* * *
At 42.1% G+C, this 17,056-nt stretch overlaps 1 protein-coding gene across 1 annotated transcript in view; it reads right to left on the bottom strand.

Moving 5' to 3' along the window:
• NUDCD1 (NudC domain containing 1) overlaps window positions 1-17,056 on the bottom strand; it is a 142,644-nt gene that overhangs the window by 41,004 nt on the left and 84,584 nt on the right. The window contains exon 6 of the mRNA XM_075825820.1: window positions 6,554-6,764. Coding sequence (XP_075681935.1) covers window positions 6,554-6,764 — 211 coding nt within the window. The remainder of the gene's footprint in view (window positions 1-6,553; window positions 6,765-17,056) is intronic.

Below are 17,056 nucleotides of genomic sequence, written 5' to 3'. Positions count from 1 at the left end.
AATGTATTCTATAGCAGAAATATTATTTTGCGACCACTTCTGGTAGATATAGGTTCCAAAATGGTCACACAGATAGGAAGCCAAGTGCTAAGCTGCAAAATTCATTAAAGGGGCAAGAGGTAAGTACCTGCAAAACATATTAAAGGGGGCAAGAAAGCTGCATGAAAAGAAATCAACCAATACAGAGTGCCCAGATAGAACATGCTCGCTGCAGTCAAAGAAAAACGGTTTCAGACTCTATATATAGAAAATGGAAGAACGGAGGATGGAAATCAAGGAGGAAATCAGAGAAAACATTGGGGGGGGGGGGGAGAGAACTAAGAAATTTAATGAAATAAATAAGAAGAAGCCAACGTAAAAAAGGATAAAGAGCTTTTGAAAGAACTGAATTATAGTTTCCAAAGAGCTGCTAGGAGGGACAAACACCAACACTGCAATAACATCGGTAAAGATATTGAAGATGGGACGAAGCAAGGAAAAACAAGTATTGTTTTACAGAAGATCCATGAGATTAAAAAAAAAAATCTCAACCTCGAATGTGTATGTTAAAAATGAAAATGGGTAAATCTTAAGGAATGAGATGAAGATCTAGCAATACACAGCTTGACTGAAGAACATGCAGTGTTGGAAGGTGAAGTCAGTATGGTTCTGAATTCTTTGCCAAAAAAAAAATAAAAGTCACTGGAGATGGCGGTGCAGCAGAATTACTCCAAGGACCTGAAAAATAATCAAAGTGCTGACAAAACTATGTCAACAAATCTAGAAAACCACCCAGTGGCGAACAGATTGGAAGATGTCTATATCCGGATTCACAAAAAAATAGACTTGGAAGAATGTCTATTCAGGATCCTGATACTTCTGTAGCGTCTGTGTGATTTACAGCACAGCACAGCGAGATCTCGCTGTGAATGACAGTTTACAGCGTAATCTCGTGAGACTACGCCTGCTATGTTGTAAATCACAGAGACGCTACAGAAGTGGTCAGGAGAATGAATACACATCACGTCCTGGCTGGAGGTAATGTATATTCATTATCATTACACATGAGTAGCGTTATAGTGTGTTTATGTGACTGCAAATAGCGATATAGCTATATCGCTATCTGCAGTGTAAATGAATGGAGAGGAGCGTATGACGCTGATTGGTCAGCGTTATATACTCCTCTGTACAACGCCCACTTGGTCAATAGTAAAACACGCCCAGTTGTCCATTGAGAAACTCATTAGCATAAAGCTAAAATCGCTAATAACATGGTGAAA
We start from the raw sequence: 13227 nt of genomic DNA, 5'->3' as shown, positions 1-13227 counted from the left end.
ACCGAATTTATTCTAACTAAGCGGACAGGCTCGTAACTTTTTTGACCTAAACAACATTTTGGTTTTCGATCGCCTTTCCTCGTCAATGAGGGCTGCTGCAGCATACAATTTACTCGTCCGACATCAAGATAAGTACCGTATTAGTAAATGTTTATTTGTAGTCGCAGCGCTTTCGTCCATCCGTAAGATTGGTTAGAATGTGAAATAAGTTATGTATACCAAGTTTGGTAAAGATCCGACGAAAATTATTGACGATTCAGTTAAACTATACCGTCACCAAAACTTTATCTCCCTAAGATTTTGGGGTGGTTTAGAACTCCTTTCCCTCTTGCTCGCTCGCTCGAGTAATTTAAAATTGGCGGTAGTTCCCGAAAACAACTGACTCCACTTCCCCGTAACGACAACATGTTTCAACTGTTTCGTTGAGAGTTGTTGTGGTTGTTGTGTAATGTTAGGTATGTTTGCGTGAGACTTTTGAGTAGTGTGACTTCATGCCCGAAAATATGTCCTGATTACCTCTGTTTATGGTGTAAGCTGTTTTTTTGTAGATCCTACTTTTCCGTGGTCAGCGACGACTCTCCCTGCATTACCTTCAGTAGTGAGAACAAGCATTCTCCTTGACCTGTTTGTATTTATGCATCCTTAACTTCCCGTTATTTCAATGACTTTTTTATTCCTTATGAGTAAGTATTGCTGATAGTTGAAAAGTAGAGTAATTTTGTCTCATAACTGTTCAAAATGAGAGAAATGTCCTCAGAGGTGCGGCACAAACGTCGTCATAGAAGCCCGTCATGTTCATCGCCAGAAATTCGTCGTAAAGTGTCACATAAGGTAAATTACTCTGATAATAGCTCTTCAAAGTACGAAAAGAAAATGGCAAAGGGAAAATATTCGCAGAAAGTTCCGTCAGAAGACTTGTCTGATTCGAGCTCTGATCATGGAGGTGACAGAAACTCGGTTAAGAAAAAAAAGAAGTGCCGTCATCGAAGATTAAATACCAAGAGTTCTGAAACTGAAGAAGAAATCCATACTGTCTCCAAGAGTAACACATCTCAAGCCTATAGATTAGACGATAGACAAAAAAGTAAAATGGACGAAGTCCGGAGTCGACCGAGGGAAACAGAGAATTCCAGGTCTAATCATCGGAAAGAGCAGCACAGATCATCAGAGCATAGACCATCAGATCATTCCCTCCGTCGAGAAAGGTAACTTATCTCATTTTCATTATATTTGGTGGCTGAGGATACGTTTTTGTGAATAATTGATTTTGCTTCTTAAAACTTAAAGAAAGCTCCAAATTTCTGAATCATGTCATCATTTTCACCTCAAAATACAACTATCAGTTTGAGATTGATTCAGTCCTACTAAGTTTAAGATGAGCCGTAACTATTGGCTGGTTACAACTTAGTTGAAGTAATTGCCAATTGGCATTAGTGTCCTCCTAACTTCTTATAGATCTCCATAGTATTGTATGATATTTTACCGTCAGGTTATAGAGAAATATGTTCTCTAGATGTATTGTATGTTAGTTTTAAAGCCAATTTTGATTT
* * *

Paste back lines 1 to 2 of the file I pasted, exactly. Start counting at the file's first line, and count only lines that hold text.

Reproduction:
At 42.1% G+C, this 17,056-nt stretch overlaps 1 protein-coding gene across 1 annotated transcript in view; it reads right to left on the bottom strand.

Moving 5' to 3' along the window: